Why is My Cat Fat?
By:Dr. Catherine Barnette
Author: Dr. Catherine Barnette
Dr. Barnette is a small animal veterinarian with 14 years of clinical experience in small animal general practice. She currently divides her time between part-time clinical practice and freelance writing, while also volunteering in her community. Her primary medical interests are preventive medicine and client education.View all 3 articles Learn about our editorial process and veterinary review board.
Updated on: 11/18/2020
If your cat is overweight, you’re in good company! The Association for Pet Obesity Prevention  estimates that approximately 60% of pet cats in the United States are overweight. Although feline obesity is a common issue, it isn’t one that should be taken lightly. Obesity can predispose cats to several significant health problems.
Like humans, all cats have different metabolisms. Some cats can eat a typical commercial diet and remain healthy, while others can eat a similar diet and become obese. Feline weight gain can be frustrating, but it isn’t insurmountable.
Why do Cats gain weight?
For a cat to maintain a healthy weight, the cat must have a calorie intake approximately equal to the number of calories burned through exercise. Cats can become overweight for two reasons: overeating (excessive calorie intake) or not exercising enough (bad calorie burn).
Obesity is common in pet cats due to their feeding habits and lifestyles. If you think about a stray or feral cat’s lifestyle, these cats typically eat small meals only as they can catch prey. If a cat can’t catch a mouse or other small animal, it can’t eat. Similarly, stray cats spend a significant amount of energy roaming outside, chasing prey or looking for cast-off food items.
Contrast this image of an outdoor cat to the lifestyle of most of our pet cats. Instead of expending energy chasing small prey, our cats often spend their days lounging on a sofa or armchair, being offered as much commercial cat food as they are willing to eat. When you think of it in this way, it isn’t difficult to understand the underlying causes of feline obesity!
Overweight Cats Health Problems
Just like humans, cats can suffer a number of adverse medical effects caused by obesity.
One potential negative effect of obesity is arthritis
This painful condition is caused by a combination of factors. First, an overweight cat puts more pressure (strain) on their joints than a cat that is at a healthy weight. Second, obesity can trigger chronic inflammation within the body, including inflammation within the joints. These two factors combine to make arthritis more common in obese cats.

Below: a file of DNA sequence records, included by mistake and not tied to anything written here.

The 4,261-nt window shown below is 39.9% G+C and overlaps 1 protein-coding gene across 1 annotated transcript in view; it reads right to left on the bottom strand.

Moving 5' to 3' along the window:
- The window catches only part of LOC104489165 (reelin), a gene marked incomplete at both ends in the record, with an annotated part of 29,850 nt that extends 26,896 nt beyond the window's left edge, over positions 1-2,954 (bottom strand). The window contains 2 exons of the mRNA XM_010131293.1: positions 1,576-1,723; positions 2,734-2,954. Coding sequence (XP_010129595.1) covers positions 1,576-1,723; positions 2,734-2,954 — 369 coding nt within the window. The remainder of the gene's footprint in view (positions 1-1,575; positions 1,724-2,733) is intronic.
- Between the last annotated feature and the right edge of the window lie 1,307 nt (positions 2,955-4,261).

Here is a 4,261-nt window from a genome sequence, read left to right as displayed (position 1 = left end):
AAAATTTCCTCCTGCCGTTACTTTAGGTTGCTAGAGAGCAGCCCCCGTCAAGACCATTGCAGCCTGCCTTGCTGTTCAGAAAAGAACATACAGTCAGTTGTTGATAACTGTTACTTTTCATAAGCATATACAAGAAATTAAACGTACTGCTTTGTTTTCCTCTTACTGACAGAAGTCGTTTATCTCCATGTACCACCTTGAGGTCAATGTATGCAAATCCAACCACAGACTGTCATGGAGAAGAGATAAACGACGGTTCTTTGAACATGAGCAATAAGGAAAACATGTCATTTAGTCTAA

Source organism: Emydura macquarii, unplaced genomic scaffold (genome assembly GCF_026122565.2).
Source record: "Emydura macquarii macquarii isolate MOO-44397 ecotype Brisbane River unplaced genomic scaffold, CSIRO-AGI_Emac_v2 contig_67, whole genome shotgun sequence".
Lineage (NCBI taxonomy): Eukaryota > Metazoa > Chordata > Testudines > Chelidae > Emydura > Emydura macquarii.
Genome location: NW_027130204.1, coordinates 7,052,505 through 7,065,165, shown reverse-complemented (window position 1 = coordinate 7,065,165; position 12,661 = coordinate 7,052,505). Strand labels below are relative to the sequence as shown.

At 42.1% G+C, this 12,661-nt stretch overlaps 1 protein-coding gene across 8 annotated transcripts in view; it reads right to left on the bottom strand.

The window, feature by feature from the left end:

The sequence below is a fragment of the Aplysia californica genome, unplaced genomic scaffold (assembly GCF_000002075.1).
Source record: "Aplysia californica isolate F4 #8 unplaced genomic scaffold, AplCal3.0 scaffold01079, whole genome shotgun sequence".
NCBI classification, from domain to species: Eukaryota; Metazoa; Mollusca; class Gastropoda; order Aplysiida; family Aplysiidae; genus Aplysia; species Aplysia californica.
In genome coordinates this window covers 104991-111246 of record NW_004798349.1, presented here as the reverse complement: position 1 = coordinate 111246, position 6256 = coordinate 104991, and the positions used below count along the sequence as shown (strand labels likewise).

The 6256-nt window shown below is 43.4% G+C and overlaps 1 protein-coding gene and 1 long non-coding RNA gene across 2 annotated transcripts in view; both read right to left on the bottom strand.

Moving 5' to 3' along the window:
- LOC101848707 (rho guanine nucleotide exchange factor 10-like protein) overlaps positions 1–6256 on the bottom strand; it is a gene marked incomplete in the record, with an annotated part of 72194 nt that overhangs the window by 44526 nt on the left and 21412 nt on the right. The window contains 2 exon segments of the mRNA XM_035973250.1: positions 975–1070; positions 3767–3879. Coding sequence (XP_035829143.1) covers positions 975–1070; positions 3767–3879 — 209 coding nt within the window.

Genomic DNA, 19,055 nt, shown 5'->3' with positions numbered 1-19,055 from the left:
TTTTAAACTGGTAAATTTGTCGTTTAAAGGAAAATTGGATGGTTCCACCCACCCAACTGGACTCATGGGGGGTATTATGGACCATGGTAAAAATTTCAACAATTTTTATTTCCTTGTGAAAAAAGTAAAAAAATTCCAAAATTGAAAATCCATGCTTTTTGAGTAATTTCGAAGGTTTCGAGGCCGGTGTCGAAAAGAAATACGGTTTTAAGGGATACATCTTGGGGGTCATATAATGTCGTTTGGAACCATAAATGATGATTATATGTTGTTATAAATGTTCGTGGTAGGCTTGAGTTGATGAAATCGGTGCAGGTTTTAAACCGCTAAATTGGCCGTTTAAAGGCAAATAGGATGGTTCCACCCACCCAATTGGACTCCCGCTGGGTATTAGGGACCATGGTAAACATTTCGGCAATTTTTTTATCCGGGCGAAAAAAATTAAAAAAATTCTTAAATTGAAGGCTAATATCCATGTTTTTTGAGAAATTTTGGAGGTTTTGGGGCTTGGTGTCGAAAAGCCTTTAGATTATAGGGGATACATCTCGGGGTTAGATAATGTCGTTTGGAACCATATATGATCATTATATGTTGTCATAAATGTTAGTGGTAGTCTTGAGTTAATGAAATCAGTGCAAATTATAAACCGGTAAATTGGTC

Additionally, obese cats are prone to diabetes
Obesity interferes with the body’s metabolism, affecting a cat’s cells’ ability to take up insulin and process sugar normally. Diabetes can be treated with insulin injections, but it’s far easier to prevent diabetes than it is to treat it!
Overweight cats often have trouble grooming themselves
This can lead to a number of possible health impacts, including matted coats, skin infections, and urinary tract infections. If your cat is too heavy to groom herself, it’s important to pay special attention to brushing and grooming in order to ensure that she doesn’t develop infections related to poor hygiene.
READ MORE: Can Cats be Vegan?
How can weight gain in Cats be prevented?
Preventing weight gain is cats requires carefully balancing your cat’s calorie intake and calorie expenditures.
Regulating your cat’s calorie intake requires careful attention to your cat’s diet. Feed your cat measured meals of a high-quality diet. Don’t leave cat food out for your cat to eat freely, because most cats will overeat if fed in this manner. Use your cat food’s label recommendations as a starting point for feeding quantity, but realize that many cats require even less than the quantity stated on the label recommendations in order to maintain a healthy weight.
Next, ensure that your cat is getting enough exercise. Indoor cats can be encouraged to exercise in a number of ways. Some cats respond well to toys, such as balls and teaser toys (feathers on the end of a wand). If your cat is hesitant to play, consider using a puzzle feeder that requires your cat to be active in order to obtain food.
By avoiding overfeeding and providing exercise, you can prevent obesity in your cat.
RELATED ARTICLE: Cat Nutrition Guide
How to help Cat lose weight?
First, consult your veterinarian before putting your cat on a strict weight loss program. Your veterinarian can rule out underlying medical issues that may be contributing to your cat’s weight gain.
Additionally, your veterinarian can offer guidance on how to promote gradual, healthy weight loss. Your cat must lose weight slowly and gradually, instead of going on a “crash diet”. Overweight cats who experience a sudden and drastic reduction in calorie intake can develop a life-threatening liver disease called hepatic lipidosis.
Ultimately, weight loss will require balancing the same “calories in versus calories out” equation that was discussed earlier. Through a combination of gradual calorie reduction and increased exercise, your cat can likely return to a healthy weight.
- “Association for Pet Obesity Prevention.” Association for Pet Obesity Prevention, 12 Nov. 2020, petobesityprevention.org/.
- Little, Susan, et al. “Feline Obesity: Dietary Therapy and beyond (Proceedings).” DVM 360, dvm360.com/view/feline-obesity-dietary-therapy-and-beyond-proceedings.
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